New Zealand's disabled community is outraged a controversial Australian philosopher who justifies infanticide is being allowed to speak here.
Peter Singer, who's been described as the most dangerous man in the world, has argued it's ethical to give parents the option to euthanise babies with disabilities.
"We decided that yes it was a reasonable decision for parents and doctors to make that it was better that infants with this condition should not live," he says.
His controversial views have been shared around the world - and they're about to make their way to our shores.
"He's one of a kind when it comes to his expertise in animal rights, however he's not an expert in the area of disability," Dr Huhana Hickey says.
Dr Hickey would know. She's used a wheelchair since 1996 and was diagnosed with multiple sclerosis in 2010.
"His views against disabled people have been picked up by the abled community over the years and a lot of his views have been used against us," she says.
Disabled people make up 24 percent of our population.
Singer is due to visit Auckland's Skycity in June for a night that promises to teach "how to apply ethics to your everyday life".
And while the disabled community isn't planning to stop him coming here they're refusing to stay quiet.
"He has every right to freedom of speech, they have every right to host him. I have every right to protest and to counter his speech around disability," Dr Hickey says.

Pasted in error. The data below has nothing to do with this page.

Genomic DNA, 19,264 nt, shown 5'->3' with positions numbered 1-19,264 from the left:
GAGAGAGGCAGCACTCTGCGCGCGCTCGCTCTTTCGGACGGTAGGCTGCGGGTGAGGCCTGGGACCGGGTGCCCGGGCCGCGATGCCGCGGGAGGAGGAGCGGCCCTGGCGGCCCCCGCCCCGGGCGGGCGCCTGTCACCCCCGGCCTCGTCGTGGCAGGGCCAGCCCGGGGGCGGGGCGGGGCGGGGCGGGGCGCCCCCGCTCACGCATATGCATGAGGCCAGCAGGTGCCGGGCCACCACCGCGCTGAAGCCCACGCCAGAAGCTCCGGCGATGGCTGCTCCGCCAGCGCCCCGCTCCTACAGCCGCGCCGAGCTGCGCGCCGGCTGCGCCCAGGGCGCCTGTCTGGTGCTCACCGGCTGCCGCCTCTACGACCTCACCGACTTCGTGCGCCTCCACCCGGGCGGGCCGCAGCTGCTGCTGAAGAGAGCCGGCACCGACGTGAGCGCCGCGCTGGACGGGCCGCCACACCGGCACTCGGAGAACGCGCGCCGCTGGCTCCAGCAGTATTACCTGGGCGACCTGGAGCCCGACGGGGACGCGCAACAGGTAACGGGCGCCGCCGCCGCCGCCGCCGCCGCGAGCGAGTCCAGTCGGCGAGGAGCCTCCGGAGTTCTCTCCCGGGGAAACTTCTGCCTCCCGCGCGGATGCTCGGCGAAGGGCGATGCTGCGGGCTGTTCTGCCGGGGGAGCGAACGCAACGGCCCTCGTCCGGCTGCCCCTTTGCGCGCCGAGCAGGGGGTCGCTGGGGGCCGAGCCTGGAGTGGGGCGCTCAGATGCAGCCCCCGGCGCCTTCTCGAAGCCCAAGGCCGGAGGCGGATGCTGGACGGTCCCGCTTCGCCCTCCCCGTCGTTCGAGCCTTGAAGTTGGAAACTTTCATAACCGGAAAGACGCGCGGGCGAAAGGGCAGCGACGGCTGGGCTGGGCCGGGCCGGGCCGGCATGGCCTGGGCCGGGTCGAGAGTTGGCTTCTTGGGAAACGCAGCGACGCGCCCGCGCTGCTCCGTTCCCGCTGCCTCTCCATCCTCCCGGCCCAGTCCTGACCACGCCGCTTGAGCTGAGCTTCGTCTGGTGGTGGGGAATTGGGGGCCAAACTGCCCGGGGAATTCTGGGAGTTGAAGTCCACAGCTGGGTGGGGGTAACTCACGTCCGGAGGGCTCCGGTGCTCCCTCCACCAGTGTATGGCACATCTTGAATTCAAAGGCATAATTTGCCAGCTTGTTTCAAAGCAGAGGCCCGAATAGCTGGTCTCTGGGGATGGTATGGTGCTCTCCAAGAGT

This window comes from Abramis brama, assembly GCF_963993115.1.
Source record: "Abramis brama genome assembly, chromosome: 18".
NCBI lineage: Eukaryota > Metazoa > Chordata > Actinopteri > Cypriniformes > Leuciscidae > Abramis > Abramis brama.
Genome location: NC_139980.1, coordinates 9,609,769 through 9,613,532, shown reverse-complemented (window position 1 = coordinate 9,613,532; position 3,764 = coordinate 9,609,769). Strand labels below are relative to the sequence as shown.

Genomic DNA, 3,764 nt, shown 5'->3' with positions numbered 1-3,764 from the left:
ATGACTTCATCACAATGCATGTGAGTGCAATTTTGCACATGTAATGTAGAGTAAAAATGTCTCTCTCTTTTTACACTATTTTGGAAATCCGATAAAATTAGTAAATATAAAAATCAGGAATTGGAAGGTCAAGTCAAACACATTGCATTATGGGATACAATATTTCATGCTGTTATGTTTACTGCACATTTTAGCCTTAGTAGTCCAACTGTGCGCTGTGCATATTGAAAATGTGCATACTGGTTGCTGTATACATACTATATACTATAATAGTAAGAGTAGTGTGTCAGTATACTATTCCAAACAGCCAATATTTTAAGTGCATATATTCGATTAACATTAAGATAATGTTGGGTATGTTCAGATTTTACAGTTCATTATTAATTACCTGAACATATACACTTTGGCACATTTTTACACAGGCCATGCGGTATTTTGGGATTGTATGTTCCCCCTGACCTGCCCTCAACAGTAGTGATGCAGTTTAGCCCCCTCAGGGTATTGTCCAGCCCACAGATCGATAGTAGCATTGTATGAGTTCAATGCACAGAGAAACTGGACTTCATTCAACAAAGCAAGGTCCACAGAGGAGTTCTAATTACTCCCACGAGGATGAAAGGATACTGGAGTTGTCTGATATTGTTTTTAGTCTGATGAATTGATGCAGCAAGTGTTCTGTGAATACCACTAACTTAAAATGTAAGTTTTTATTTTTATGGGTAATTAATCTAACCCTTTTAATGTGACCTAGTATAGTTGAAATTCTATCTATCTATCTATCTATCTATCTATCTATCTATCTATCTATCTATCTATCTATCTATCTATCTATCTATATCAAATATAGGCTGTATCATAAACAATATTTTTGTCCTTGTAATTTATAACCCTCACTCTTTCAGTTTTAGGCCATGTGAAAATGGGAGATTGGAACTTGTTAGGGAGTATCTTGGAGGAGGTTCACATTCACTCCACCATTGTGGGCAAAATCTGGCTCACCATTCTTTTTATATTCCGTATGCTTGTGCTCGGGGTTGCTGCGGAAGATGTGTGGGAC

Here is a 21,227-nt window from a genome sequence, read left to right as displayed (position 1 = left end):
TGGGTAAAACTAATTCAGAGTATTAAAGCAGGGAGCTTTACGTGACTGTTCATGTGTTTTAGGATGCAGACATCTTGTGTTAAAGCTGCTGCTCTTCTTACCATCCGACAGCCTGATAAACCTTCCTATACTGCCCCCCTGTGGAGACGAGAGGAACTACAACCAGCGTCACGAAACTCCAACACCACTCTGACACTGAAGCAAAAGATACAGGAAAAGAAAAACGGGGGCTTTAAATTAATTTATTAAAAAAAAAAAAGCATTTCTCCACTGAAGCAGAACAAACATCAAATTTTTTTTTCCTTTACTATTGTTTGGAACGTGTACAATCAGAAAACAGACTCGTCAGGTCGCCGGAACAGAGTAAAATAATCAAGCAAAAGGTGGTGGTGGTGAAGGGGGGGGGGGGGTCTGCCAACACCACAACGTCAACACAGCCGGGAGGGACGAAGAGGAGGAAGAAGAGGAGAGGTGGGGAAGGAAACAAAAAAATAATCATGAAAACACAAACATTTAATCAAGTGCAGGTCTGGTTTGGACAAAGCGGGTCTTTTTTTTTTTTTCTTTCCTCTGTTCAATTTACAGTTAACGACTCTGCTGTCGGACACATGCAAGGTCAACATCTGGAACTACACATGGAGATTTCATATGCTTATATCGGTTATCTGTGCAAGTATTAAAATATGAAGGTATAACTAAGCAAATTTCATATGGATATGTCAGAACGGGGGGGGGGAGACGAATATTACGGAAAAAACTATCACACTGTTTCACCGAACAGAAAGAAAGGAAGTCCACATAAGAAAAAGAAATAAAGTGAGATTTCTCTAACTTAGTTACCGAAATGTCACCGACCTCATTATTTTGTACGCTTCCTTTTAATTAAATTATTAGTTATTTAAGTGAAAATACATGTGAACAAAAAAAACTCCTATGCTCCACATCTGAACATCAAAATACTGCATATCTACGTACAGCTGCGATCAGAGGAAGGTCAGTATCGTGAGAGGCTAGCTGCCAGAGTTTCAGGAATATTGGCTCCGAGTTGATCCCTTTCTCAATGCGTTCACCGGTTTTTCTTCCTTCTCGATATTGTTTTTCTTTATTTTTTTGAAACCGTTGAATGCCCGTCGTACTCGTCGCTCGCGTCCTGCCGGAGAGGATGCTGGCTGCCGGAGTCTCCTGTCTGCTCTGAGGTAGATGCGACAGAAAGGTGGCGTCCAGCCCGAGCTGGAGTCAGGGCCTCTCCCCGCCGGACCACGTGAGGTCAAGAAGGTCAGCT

But some people Newshub spoke to today want his event axed.
"Yeah I don't know if I'd be welcoming him here," one person said.
"I think that's horrific and terrifying," another said.
And it wouldn't be the first time a controversial speaker had been barred. After public outcry alt-right activists Stefan Molyneux and Lauren Southern had their event cancelled in 2018 over "security and health and safety concerns".
SkyCity won't comment on Singer's visit but members of the disabled community say plans are in motion to hold protests here outside of the venue.
But Singer's promoter isn't worried about the pushback.
"Without reading the length and breadth of his work I don't think it's fair for people to be judgemental of out of context comments," Suzi Jamil, director of Think Inc, says.
"I don't run tours on the basis of controversy. I run them because we really need to have hard conversations in our society."
A conversation even Singer wants his opponents to be part of.